Using a litter box comes natural to the vast majority of cats. In fact, “potty training” for new cats is not a requirement in most cases. Instead, there are many things you can do as an owner to ensure your cat chooses to use a litter box instead of somewhere less appealing to you! Remember, cats can be a little picky when it comes to their litter boxes, so a little thought and effort needs to be put in to gain success.
Location The location of a litter box is potentially one of the most important aspects that will determine whether or not your cat uses it. While you might want to place the litter box out of sight or in a hidden area, your cat may not have the same concerns. Choose a place for the litter box that is both convenient and has a sense of privacy. Believe it or not, cats prefer privacy for the restroom just like humans do! If the box is difficult to find or get to, or if the cat feels exposed to others, they may just not use the litter box and find another place to go. Avoid putting the box near appliances, ventilation ducts, or other heat and noise producing items. Noise and vibration may scare the cat away and excess heat can cause bad smells to get worse. Cats also generally prefer to have their litter boxes away from the area where they have their food and water dishes.
Multiple Litter Boxes You should have one more litter box in your home than you have cats. This always gives your cats a place to go no matter how many boxes are being used and also gives them an option of locations. This way, a cat won’t decide to go to the bathroom outside of a litter box if it sees a box is already occupied. There should be at least one litter box on each level of your home. For multi-cat homes, separate the litter boxes so cats can maintain their privacy and comfort levels. If you keep the boxes in areas that can be closed off, such as a closet, make sure you have a doorstop keeping the area accessible and also have alternative boxes in case a box does get closed off.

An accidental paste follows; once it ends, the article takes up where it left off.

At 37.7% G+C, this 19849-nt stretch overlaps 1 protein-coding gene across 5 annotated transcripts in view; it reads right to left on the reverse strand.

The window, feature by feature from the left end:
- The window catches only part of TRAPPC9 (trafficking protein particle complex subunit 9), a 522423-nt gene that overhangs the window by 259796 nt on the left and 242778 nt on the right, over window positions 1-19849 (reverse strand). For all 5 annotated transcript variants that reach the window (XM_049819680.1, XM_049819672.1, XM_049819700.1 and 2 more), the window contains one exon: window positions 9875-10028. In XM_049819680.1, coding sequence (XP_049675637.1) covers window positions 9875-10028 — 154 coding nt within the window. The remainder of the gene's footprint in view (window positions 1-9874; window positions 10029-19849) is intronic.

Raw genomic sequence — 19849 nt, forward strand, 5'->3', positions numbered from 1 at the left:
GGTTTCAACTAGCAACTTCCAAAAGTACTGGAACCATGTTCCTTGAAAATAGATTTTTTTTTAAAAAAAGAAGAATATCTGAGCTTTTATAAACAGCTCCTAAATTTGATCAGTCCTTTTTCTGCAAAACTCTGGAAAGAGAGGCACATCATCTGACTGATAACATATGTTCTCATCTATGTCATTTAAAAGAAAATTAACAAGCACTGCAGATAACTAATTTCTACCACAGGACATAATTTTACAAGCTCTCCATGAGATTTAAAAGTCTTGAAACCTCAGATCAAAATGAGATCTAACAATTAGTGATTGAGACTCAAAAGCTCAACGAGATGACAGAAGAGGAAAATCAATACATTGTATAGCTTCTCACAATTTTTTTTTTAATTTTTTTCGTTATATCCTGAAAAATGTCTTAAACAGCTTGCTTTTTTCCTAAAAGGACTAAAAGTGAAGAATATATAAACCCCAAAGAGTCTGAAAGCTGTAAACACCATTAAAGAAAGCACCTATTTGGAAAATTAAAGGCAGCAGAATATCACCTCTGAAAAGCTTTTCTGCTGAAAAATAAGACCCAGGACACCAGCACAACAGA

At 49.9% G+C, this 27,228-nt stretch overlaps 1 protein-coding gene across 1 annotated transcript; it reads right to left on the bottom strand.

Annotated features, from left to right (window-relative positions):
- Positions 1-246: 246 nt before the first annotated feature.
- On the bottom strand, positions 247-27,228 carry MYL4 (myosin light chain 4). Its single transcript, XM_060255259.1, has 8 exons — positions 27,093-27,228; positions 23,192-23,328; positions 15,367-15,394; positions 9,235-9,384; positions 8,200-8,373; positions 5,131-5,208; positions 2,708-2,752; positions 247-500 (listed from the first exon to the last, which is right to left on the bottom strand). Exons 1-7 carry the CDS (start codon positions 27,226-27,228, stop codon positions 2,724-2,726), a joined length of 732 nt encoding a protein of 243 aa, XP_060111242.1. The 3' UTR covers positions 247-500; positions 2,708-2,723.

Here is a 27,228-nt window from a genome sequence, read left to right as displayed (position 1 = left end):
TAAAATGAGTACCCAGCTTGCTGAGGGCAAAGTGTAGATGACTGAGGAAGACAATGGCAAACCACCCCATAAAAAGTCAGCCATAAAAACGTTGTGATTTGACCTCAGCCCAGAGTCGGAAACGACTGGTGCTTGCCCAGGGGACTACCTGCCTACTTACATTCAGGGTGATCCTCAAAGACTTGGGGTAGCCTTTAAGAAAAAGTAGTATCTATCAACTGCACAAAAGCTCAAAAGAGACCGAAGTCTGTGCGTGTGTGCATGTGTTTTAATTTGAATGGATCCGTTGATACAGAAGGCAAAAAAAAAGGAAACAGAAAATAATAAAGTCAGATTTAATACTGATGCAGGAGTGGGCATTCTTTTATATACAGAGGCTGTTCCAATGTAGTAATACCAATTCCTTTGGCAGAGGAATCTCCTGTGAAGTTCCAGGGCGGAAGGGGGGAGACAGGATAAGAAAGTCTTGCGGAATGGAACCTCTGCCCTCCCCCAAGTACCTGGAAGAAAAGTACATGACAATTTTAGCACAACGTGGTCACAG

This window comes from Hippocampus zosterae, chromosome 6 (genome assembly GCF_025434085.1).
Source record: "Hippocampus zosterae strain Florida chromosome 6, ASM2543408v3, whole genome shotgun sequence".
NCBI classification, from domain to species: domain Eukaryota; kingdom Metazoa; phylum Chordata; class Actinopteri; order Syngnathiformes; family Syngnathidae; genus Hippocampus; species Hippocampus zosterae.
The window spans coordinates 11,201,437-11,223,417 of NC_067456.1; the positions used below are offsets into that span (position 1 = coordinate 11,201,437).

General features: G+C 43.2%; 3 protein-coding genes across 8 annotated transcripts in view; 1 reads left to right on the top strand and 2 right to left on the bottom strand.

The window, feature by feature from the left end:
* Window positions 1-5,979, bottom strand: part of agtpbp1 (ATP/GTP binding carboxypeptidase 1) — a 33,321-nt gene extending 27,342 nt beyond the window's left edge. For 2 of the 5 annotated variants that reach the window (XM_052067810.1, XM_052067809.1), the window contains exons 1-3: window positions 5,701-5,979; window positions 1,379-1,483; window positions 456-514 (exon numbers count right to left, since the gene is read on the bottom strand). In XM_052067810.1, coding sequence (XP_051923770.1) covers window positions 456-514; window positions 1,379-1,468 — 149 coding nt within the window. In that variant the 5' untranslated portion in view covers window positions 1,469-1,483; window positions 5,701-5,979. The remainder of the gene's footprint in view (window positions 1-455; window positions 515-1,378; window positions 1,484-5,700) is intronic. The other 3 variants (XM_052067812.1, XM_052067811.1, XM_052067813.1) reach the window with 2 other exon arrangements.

Keeping it Clean Cats greatly prefer to use a clean litter box. To help keep your kitty happy, scooping out feces should be done daily. Replacing the actual litter depends on how much each box is used and how soiled it has gotten. To ensure your cat finds its box a clean and enjoyable location to use, consider changing out litter at least twice a week. However, you may find that it needs done more or less frequently. If you can smell a bad odor coming from your litter box area, it is for sure ready to be replace. Dirty and smelly litter boxes are one of the most common reasons cats choose to find a different place to go. Remember that the litter boxes themselves need scrubbed when litter is replaced. Make sure to use a cleaning detergent that is safe for your cat.
Dealing with Odor Smelly litter boxes are one of the least favorite things of cat owners. Cats actually have much more sensitive noses than humans, so imagine how much they dislike a smelly litter box! Some litters have scents in them to mask the smell of the litter box. This is fine if your cat doesn’t seem to mind it, but if your cat is having a hard time using the box, try switching out for an unscented litter. The artificial smell may be repelling the cat away. Baking soda is a common solution to the smell issue. Try lining the bottom of the litter box with some baking soda before putting in new litter. This helps to absorb smells and doesn’t have a harsh smell itself. Covered litter boxes keep smells contained inside them better, but in doing so make the smell worse for a cat using it. If your cat doesn’t like using its covered box, consider trying it uncovered.
Litter Box Issues If your cat is having issues going inside a litter box, try making some of the changes previously discussed. Cats are picky and it can take some patience and trial and error to get the right situation to keep everyone happy. If it still has issues after these changes, make sure to take you cat to a veterinarian to consult on the issue. Many times, these problems can be caused by health issues.